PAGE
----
My Credential from the Camino Frances with 2-3 stamps for the last 100 km. One stamp per day I got at albergues and one or two at restaurants along the way

The best time for walking

Since all the routes go through the Galicia region in Northern Spain the weather is pretty much the same on all of them. The weather in Galicia is unpredictable, it’s one of the areas with the most rain in Spain. Of course, the chances of rain are much higher in autumn/winter than in summer but you must always be ready for rain. The summer months, June to August, and the first half of September weather-wise is the best time for walking the Camino. The days are long, it’s warm some days it might even get hot in the afternoon. 

Keep in mind that July, August, and the beginning of September are the busiest months on the popular Camino routes with hundreds if not thousands of pilgrims walking them. In 2021 178 912 (this number is significantly lower than in a normal pre-pandemic year) pilgrims arrived in Santiago. 115 000 or about 64% of all pilgrims arrived in the months of July, August, and September.

If you decide to walk one of the less popular Camino routes there is nothing to worry about there won’t be many people even in the peak season.

Different Camino routes to walk the last 100 km to Santiago

There are many Camino de Santiago routes that start in different parts of Spain and Europe in general. Most of them merge with one of the major routes somewhere along the way. You can walk the last 100 km on seven different Camino routes; Camino Francés, Camino Portuguese, Camino Inglés, Camino del Norte, Camino Primitivo, Camino Sanabrés, and Camino de Invierno.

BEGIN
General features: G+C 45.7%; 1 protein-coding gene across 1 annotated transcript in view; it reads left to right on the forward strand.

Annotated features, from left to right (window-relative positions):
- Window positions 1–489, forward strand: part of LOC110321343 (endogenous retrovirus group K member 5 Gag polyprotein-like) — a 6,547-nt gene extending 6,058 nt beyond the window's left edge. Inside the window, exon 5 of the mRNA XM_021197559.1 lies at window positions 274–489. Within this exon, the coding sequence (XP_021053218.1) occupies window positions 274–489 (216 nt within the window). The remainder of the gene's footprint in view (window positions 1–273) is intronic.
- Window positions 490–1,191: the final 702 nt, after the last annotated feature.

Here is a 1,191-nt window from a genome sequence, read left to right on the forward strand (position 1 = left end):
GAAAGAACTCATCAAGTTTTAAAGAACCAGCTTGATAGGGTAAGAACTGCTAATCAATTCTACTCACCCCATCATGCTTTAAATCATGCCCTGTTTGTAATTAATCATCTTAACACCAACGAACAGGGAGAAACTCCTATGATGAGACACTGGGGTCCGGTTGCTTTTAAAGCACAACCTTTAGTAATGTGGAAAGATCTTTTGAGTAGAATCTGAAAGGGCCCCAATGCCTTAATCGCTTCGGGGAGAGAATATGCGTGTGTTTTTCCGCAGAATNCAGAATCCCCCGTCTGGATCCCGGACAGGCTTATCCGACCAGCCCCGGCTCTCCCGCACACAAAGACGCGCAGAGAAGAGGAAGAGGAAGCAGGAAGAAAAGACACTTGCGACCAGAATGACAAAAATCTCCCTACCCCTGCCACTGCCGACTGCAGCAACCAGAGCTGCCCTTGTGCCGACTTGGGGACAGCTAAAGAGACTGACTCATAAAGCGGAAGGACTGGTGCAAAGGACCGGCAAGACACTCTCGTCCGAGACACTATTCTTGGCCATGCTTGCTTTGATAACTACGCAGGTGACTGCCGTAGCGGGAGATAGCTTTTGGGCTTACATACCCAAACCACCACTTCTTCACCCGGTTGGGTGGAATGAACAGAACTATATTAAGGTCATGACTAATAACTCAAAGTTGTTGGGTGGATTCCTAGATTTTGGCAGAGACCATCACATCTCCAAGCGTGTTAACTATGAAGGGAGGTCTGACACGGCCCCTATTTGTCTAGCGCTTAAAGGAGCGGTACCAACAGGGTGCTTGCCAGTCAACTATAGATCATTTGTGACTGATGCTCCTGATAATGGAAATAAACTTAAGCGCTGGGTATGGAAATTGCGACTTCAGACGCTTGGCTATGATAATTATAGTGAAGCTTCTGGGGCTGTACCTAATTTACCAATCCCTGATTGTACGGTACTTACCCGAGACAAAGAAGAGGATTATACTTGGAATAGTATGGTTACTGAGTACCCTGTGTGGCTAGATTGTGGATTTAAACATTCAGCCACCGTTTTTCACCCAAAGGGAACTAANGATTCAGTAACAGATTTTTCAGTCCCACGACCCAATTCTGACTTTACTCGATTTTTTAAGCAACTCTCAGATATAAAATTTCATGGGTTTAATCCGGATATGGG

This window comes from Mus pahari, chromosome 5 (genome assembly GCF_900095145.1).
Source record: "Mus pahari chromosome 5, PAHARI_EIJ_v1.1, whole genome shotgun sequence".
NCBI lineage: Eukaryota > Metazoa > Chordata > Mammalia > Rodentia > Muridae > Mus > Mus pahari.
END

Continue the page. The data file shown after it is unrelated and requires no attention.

The seven Caminos come down to four routes that enter Santiago de Compostela; Camino Francés (Camino Primitivo merges with the French route in Melide, Camino del Norte merges with it in Arzúa), Camino Portuguese, Camino Inglés, Camino Sanabrés (Camino de Invierno merges with the Sanabrés in A Laxe). 

There is one route the Camino Finisterre that starts and does not finish in Santiago. It’s a pilgrimage route but you don’t get the Compostela for walking it instead you get a different certificate (for more information read the paragraph about this route).

Out of these eight Camino routes, we’ve walked six: Camino Francés, Camino Portuguese, Camino Inglés, Camino del Norte, Camino Primitivo, and Camino Finisterre. The Sanabrés and de Invierno are still on our to-do list.

A map of seven Camino de Santiago routes to walk the last 100 km
A map of different Camino routes to walk the last 100 km to Santiago

Camino Frances from Sarria, 116 km/72 mi

  • Total distance – 116 km/72 mi
  • Number of days – 5
  • Starting point – Sarria
  • Average cost – 25-30 Euro per person, per day
  • Popularity – 5 out of 5*

*indicates not the popularity of the entire Camino route but of the last 100 km to Santiago de Compostela.

The French route from Sarria is the most popular route to walk the last 100 km to Santiago. In fact, it is the most popular Camino route overall. About 50% of people who walk the Camino Francés start from Sarria. Its popularity has its pros and cons. The great thing about the route is that it has good infrastructure; many albergues, hotels, restaurants, etc. It’s easy to find accommodation and food. The drawback of the Camino from Sarria is the number of people walking it in the peak season. Sometimes it looks like a parade with hundreds of people including big groups.